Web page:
The -t option specifies how many seconds the snmpwalk.py tool should wait for the initial request and for each retry to produce any response. Once the timeout is reached, the snmpwalk.py tool will either send a retry or fail. Default is one second.

GETNEXT options

The following one-letter options following the -C option modify the way how snmpwalk.py tool behaves. These options are mostly specific to snmpwalk.py’s operation logic.

Ensure increasing OIDs

The -Cc option disables the built-in check for ever increasing response OIDs. SNMP agent returning an out-of-order OID may cause infinite loop between SNMP agent and SNMP manager walking it.

Report time taken

The -Ct option makes snmpwalk.py reporting wall-clock time taken to complete SNMP agent walk.

Report responses count

The -Cp option makes snmpwalk.py reporting the total count of fetched and reported MIB objects during its walk.

Debugging options

Release information

The -V flag reports version information for the snmpwalk.py tool and its underlying libraries.

Debug mode

The -d option prints out raw SNMP packets in hex.

The -D option lets you debug one or more specific SNMP sub-systems. The required argument can be one or more (comma-separated) tokens:

  • io - report input/output activity and raw data being exchanged
  • dsp - report high-level SNMP engine operation
  • msgproc - report SNMP message processing subsystem operation
  • secmod - report SNMP security subsystem operation
  • mibbuild - report MIB files loading and processing
  • mibview - report MIB browser initialization and operation (manager role MIB use)
  • mibinstrum - report MIB instrumentation operation (agent role MIB use)
  • acl - report MIB access control subsystem operation
  • proxy - report built-in SNMP proxy operation
  • app - report SNMP standard application operation
  • all - all of the above (verbose!)

You can also negate the token by prepending it with the ! sign.

SNMP peer address

The first positional parameter specifies SNMP peer address on the network and, optionally, network protocol to use.

The network protocol can be either udp for UDP-over-IPv4 or udp6 for UDP-over-IPv6.

The network address is either IPv4 or IPv6 address or a fully qualified domain name optionally followed by a colon-separated port number. The default for port is 161.

MIB objects specification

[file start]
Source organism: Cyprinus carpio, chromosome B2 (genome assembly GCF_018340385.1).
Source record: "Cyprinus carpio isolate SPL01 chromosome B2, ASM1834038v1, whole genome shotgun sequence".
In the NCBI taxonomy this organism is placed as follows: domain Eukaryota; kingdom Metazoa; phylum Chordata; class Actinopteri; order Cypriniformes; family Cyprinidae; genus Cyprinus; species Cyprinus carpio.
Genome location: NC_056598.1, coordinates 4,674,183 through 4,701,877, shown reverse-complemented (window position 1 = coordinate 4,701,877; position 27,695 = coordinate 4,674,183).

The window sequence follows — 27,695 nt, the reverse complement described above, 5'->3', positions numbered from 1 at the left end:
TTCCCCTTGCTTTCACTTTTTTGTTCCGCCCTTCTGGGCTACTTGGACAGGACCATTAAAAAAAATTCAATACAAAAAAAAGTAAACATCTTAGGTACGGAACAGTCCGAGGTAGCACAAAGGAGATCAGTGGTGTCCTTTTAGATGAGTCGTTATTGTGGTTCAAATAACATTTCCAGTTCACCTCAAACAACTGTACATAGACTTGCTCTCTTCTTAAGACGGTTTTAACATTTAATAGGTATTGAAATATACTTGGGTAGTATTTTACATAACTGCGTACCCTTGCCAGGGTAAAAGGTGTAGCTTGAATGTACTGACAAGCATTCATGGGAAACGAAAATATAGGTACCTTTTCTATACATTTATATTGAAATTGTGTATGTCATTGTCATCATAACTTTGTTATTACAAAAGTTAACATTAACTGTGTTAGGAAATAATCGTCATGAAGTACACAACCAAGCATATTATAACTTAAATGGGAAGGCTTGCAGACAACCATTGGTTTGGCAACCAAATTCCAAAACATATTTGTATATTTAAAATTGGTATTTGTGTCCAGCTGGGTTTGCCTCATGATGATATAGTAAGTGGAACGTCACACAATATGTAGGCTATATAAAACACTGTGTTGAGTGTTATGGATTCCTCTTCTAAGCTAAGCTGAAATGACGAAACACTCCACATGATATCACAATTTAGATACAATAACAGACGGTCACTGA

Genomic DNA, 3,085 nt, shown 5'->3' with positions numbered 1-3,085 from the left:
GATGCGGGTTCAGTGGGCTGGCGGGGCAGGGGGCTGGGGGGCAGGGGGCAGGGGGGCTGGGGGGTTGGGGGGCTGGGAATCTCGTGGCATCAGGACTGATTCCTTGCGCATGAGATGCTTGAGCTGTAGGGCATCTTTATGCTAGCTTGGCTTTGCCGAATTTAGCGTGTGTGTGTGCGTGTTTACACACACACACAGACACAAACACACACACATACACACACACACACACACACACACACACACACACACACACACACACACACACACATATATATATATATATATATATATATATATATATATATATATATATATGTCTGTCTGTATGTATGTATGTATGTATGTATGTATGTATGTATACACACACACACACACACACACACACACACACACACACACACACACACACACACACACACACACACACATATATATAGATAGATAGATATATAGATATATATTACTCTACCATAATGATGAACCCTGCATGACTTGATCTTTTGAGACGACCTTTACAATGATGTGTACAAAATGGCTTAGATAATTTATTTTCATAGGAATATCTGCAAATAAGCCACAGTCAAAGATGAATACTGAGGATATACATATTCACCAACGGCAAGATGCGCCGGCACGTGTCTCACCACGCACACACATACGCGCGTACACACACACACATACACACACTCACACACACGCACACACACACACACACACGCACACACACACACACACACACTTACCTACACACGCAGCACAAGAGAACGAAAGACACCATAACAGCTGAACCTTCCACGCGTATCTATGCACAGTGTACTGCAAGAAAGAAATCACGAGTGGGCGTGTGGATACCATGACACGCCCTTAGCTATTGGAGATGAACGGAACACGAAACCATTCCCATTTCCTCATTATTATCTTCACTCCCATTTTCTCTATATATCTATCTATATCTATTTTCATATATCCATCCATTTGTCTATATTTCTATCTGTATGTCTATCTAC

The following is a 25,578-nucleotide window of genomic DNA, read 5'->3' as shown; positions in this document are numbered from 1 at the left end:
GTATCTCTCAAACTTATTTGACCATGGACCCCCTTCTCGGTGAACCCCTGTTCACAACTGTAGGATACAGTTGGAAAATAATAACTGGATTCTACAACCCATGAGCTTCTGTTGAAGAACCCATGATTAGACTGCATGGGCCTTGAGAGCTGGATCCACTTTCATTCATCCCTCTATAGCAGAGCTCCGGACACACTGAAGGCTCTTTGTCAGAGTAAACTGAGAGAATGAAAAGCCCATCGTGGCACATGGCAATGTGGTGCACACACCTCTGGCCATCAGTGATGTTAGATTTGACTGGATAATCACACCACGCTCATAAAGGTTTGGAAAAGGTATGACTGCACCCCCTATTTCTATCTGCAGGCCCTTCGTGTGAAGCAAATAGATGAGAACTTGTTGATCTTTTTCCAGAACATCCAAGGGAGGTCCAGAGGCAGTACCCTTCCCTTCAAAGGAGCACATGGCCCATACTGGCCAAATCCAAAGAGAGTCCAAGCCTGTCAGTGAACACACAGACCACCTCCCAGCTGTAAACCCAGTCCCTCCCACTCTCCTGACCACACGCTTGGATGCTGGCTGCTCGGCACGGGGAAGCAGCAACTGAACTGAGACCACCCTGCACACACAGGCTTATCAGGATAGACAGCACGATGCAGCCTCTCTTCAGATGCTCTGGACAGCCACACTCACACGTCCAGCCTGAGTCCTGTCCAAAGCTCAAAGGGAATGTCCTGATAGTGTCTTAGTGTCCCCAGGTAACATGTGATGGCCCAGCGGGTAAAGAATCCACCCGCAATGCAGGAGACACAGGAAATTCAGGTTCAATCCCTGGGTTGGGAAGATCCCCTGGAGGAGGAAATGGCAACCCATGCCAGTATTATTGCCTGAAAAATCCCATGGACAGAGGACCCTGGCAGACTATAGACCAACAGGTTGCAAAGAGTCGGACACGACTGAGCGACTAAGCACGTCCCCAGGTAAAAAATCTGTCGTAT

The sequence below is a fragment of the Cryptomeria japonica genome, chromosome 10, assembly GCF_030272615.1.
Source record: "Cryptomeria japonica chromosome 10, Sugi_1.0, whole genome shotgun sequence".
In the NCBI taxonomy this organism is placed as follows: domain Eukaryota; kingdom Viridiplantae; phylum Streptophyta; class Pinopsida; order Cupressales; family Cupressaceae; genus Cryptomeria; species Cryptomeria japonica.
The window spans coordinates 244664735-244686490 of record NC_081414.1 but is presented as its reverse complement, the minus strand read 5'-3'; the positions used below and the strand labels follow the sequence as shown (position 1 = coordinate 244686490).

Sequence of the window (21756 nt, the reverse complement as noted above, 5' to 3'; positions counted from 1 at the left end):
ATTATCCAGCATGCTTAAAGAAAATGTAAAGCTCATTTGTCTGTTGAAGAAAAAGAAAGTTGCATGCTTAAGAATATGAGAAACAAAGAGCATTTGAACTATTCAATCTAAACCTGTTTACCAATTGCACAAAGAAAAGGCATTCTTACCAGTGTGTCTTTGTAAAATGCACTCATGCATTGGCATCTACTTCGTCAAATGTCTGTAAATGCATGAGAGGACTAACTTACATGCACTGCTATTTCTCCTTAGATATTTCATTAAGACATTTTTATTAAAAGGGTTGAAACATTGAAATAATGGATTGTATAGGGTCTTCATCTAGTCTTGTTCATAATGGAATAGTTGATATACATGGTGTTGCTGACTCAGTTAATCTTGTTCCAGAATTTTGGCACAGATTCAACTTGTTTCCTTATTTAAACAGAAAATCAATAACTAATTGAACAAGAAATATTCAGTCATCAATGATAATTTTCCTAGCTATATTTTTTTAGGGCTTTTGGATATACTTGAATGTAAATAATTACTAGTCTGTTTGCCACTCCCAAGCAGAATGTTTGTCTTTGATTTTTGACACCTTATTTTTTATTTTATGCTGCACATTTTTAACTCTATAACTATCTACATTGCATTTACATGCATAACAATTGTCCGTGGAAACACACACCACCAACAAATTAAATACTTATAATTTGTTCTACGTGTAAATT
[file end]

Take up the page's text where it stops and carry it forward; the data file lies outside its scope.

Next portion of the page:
The rest of positional parameters specify SNMP managed objects to walk by. Each object can be either:

  • [MIB-name::]object-name[.index[.index]…]
  • MIB-name
  • object-identifier

Note

The MIB object(s) specified are interpreted as a starting point for “walking” the SNMP agent. The SNMP agent will return zero or one next object past the one you’ve asked for.

When MIB name or object-name is referenced, the snmpwalk.py tool will try to locate and load the corresponding MIB module. The OID specification does not require MIB access.

$ snmpwalk.py -v2c -c public demo.snmplabs.com TCP-MIB::tcpRtoMin
TCP-MIB::tcpRtoMin.0 = Integer32: 200 milliseconds
$
$ snmpwalk.py -v2c -c public demo.snmplabs.com 1.3.6.1.2.1.6.2
1.3.6.1.2.1.6.2.0 = Integer32: 200 milliseconds
$
$ snmpwalk.py  -v2c -c public demo.snmplabs.com TCP-MIB::tcpConnState."195.218.254.105"."45632"."10.105.41.179"
TCP-MIB::tcpConnState."195.218.254.105"."45632"."10.105.41.179"."3389" = Integer32: 'established'

If only MIB name is given, the first MIB object in that MIB will be taken as object name

$ snmpwalk.py -v2c -c public demo.snmplabs.com TCP-MIB::
TCP-MIB::tcpRtoAlgorithm.0 = Integer32: 'other'
TCP-MIB::tcpRtoMin.0 = Integer32: 200 milliseconds
...

You can query many MIB objects by a single SNMP GETNEXT request by specifying them all at the command line.

$ snmpwalk.py  -v2c -c public demo.snmplabs.com TCP-MIB:: IF-MIB::
TCP-MIB::tcpRtoAlgorithm.0 = Integer32: 'other'
IF-MIB::ifNumber.0 = Integer32: 2
TCP-MIB::tcpRtoMin.0 = Integer32: 200 milliseconds
IF-MIB::ifIndex."1" = InterfaceIndex: 1
...

The output MIB objects count is guaranteed to be a multiple of the requested MIB objects times the maximum number of response MIB objects for any of the request MIB objects that peer SNMP agent is able to serve.

SNMP GETNEXT examples

SNMPv1 GETNEXT example

The following command will send SNMP v1 GETNEXT message:

  • with SNMPv1, community ‘public’
  • to an Agent at demo.snmplabs.com:161
  • for MIB objects starting from SNMPv2-MIB::system and IF-MIB
snmpwalk.py -v1 -c public demo.snmplabs.com SNMPv2-MIB::system IF-MIB::

SNMPv2c GETNEXT example

The following command will send SNMP v2c GETNEXT message:

  • with SNMPv1, community ‘public’
  • to an Agent at demo.snmplabs.com:161
  • for MIB objects starting from SNMPv2-MIB::system and IF-MIB
snmpwalk.py -v2c -c public demo.snmplabs.com SNMPv2-MIB::system IF-MIB::

SNMPv3 GETNEXT example

The following command will send SNMP v3 GETNEXT message:

  • with SNMPv3, user ‘usr-md5-des’, MD5 authentication, DES encryption
  • to an Agent at demo.snmplabs.com:161
  • for MIB objects starting from SNMPv2-MIB::system and IF-MIB
snmpwalk.py -v3 -l authPriv -u usr-md5-des -A authkey1 -X privkey1 \
    demo.snmplabs.com SNMPv2-MIB::system IF-MIB::